Wednesday, September 16, 2009 - 11:17 AM - 4 years, 10 months ago   - 1. TMC Members' Coffee Blogs  - James and Anette's Square Mile Weblog
Guest Coffeeing in Norway
The week September 21-27th we are featuring as the Guest Coffee for Kaffemisjonen ’s (Bergen, Norway) International Weeks. This and last week they’ve been featuring the magic of the beans from Koppi in Sweden and The Coffee Collective in Denmark, so we have a hard act to follow! We shipped across boxes and boxes of various beans, and they will be brewed and sold at their four locations in Bergen! So if you’re heading that way and want to try some SQM brewed in my home country (sniff) and by some of my favourite baristas: Rasmus, Jan and Oda (Norwegian Barista Champion 2009), then go nuts! Spreadin’ the coffee love….!

Finca Mauritania Collection
Monday, September 14, 2009 - 08:45 PM - 4 years, 10 months ago   - 1. TMC Members' Coffee Blogs  - James and Anette's Square Mile Weblog
Finca Mauritania Collection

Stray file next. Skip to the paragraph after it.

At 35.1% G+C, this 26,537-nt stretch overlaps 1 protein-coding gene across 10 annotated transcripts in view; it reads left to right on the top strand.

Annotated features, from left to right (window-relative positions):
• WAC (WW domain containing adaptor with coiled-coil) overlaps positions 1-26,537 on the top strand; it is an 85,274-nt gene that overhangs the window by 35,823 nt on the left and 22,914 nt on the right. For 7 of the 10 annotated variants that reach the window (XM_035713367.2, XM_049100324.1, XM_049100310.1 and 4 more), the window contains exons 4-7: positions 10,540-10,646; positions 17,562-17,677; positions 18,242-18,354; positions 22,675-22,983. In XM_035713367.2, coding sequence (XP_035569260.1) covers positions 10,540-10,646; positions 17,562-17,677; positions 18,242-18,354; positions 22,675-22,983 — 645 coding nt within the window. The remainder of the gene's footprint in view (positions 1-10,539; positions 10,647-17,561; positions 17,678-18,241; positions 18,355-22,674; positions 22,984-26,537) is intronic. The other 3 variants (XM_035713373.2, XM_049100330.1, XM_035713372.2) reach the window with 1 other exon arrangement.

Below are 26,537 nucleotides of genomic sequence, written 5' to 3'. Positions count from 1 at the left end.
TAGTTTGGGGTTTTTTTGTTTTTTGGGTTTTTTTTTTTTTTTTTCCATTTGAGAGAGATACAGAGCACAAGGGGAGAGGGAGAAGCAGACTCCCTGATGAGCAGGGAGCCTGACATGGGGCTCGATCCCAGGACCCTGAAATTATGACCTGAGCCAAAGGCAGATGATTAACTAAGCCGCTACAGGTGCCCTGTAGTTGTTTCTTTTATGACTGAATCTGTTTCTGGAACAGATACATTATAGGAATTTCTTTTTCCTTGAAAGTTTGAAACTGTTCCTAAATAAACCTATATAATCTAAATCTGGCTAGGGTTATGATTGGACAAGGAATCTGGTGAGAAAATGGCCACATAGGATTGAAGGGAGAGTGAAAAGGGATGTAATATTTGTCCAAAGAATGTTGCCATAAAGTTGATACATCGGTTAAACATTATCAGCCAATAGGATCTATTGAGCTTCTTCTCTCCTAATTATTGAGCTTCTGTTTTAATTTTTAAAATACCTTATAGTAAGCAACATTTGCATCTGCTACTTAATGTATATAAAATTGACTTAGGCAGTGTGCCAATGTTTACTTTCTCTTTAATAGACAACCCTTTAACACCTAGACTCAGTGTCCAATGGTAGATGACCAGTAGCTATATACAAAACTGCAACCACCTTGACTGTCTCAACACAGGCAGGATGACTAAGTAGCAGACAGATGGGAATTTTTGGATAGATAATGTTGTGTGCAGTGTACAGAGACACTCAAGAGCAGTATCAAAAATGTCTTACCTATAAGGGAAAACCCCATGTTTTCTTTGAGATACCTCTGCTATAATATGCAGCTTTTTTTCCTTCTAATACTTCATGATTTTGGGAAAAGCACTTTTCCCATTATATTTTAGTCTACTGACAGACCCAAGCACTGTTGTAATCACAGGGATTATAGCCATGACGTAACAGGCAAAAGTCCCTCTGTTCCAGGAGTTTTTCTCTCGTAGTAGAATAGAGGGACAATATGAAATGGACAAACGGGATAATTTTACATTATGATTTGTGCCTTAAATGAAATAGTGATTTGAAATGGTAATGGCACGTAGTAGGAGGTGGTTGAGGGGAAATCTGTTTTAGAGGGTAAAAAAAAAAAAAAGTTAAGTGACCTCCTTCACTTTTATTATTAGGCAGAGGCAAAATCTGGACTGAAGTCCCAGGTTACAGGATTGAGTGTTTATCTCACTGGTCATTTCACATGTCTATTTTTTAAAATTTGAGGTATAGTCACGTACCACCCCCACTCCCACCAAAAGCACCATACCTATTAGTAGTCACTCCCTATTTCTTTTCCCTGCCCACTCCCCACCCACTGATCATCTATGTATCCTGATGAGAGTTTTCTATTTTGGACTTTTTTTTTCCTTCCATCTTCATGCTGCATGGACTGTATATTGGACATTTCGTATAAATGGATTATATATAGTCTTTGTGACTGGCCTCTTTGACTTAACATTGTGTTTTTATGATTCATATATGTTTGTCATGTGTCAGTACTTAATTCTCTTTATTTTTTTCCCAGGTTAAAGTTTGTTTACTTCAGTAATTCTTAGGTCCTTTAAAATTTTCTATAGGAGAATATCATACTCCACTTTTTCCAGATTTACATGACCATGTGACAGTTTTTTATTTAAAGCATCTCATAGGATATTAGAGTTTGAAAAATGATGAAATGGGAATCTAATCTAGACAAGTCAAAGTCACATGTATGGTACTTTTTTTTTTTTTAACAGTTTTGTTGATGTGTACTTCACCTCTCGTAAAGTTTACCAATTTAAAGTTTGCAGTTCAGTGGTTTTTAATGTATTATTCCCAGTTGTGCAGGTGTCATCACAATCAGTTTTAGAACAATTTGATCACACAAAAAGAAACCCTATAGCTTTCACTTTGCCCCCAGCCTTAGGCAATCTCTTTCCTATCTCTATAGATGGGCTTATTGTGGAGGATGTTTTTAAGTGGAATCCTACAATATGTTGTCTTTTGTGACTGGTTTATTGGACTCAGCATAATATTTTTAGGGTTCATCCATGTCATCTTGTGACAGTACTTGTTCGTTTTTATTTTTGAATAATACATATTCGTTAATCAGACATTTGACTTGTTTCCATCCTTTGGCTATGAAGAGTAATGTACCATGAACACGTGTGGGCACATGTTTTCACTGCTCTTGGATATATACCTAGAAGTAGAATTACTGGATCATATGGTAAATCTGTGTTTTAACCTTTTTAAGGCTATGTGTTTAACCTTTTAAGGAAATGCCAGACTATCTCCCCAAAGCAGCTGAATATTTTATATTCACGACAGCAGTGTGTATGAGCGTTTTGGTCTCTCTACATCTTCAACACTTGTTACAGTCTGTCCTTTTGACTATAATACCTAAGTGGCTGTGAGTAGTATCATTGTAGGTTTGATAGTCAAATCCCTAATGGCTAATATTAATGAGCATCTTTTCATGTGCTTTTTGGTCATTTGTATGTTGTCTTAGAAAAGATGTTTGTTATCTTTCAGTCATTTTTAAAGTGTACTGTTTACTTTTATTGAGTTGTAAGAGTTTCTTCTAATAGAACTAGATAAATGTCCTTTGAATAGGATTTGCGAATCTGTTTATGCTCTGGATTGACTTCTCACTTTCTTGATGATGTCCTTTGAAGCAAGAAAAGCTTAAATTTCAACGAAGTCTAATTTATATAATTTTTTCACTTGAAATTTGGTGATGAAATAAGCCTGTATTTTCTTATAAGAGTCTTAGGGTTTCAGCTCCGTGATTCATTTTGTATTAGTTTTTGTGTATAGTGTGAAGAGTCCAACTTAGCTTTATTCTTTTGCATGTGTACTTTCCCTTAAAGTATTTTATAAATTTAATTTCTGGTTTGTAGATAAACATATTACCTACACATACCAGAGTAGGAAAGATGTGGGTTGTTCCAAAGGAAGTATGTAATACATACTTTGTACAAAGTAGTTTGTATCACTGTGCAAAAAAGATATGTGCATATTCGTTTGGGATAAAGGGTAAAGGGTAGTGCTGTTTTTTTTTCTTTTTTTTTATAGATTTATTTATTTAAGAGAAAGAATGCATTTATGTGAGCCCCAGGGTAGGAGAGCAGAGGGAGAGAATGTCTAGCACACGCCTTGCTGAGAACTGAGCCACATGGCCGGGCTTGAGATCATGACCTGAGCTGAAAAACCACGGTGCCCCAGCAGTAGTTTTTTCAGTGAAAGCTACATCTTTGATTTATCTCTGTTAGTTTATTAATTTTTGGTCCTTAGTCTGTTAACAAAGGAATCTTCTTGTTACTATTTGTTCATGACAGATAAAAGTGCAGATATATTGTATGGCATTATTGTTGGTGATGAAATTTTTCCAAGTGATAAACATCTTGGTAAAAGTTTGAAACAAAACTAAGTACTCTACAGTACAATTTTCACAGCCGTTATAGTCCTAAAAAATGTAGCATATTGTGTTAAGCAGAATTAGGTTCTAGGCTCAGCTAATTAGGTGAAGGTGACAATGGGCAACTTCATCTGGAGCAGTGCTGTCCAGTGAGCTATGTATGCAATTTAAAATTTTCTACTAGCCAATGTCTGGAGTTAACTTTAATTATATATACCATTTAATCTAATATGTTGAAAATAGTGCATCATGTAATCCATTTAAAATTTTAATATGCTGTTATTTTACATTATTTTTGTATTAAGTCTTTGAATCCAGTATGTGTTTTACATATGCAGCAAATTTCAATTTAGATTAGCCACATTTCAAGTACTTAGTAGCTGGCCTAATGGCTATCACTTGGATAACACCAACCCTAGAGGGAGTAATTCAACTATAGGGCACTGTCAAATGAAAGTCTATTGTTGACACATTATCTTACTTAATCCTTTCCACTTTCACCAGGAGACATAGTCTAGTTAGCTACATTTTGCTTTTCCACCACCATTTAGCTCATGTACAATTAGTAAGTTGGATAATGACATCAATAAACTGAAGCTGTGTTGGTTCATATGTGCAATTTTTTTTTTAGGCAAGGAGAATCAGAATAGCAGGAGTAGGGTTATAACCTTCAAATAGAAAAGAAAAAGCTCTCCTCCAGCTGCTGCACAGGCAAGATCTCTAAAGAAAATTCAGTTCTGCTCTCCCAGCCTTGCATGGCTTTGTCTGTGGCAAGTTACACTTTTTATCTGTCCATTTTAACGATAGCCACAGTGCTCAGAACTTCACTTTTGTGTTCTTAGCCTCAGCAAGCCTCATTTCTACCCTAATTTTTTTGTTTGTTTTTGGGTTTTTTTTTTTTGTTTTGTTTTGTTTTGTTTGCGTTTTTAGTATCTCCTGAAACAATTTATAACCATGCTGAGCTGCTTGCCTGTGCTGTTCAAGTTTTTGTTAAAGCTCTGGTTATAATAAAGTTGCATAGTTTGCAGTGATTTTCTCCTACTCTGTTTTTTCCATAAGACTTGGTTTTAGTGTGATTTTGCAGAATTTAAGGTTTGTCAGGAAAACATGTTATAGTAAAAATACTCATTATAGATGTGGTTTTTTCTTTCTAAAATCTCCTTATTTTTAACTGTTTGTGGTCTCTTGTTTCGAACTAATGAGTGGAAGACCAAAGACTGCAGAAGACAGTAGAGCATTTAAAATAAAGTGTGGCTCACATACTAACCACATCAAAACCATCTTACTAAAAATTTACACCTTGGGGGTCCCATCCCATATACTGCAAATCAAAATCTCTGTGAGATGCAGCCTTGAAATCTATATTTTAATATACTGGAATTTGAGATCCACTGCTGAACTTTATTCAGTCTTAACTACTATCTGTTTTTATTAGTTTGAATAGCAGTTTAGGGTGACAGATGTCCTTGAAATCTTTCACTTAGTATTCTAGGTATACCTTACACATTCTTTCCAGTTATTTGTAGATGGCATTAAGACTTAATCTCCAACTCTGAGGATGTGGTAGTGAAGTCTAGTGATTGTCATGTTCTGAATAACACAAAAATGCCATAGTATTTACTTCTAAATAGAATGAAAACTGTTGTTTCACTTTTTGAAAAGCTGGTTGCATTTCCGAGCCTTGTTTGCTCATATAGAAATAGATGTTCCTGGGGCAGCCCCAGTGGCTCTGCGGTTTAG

We’re very excited to release three new coffees this week, all from one amazing farm: Finca Mauritania. Finca Mauritania is run by Aida Batlle – many of you may remember her coffee we had last year from Finca Kilimanjaro, easily one of our highlight coffees from last year. Aida runs three farms in total – Kilimanjaro, Mauritania and Los Altos. I had the pleasure if visiting these farms earlier this year while in El Salvador for the Cup of Excellence. We cupped all the farms coffees while viewing the mill where they are processed, and the Mauritania and Kilimanjaro lots stood out for me as coffees I’d really like to introduce to you guys! We bought all three processes from both, as well as Cascara from all three farms. Stored in vacuum sealed bags the greens smell amazing when you open them up, and we’re so excited to be launching the different lots between now and Christmas. We’re starting by introducing you to three selections from Finca Mauritania – all the same 100% Bourbon coffee, but processed three different ways: Natural Process, Pulped Natural and Fully Washed. Big thanks to Peter Giuliano and Counter Culture Coffee for giving up a little of what they normally buy from Mauritania, we’re now able to present to you this unique and fascinating opportunity to taste and learn a little more about how processing affects the flavour profile of a bean. On to the coffees, and a little explanation of the processes. After coffee is picked, our ultimate goal is to get the seeds from middle, and to dry them down ready to store and then ship. There are three main ways used around the world to do this: Natural Process: Here the cherry is dried whole in the sun, until it is a shriveled husk that can be hulled off. This is commonly used in regions with very little access to water. It is very easy for the natural process to go wrong – drying fruit in the sun can easily lead to fermentation or, even worse, mould. However, when done correctly the natural process is capable of giving the coffee incredible fruit notes and a lovely sweetness. Pulped Natural: Here the cherry is squeezed until the beans pop out, and then they are dried down. Most of the fruit is removed but a sticky layer of fruit meat (called mucilage) still coats the seeds. Again popular in areas with limited access to water, and much lower risk of defects compared to the natural process. Coffees produced this way tend to have great body and sweetness and are often very popular in traditional espresso blends. Washed Process: Here the cherry is squeezed until the beans pop out, and then the beans are soaked in fresh water until the sticky, sugary outer layer dissolves. The beans are then dried, often in the sun. This process results in the lowest incidence of defects, and as such is the most popular within speciality coffee. Why work hard to craft and grow amazing coffee, only to take the risk when processing it. The natural acidity in the coffee is really highlighted by the washed process, and the fruit and floral notes often given room to breathe. With the Finca Mauritania lots the same Bourbon variety has been processed each of these ways. Aida and her team are incredibly skilled, and as such these are great examples of the possibilities of each process. The Natural has amazing tropical and strawberry notes, the Pulped Natural is comfortingly sweet, rich and full bodied while the Fully Washed lot has a lovely honeydew melon juiciness and soft caramel and fruit notes. You can read more about each of them by clicking the links. This year Aida has once again produced Cascara from the dried coffee fruit left behind after the beans are removed from the cherry. This is used to make one the oldest coffee drink in history – Qishr, a tea made from steeping the fruit in hot water, often adding sugar and other spices as well. (Although we love it on it’s own, or as a highly caffeinated ice tea!) This is a rare opportunity – to be able to taste the effects of processing so clearly by using the same coffee from the same farm. We really want people to try this so we’ve created the Mauritania Collection . A bag of each of the processes, with a free 200g bag of the Cascara. Hold a cupping, share it with friends to help explain why you are so obsessed with coffee, try them individually or buy the collection and just keep it all for yourself! This is fascinating and delicious! We really look forward to hearing what you think.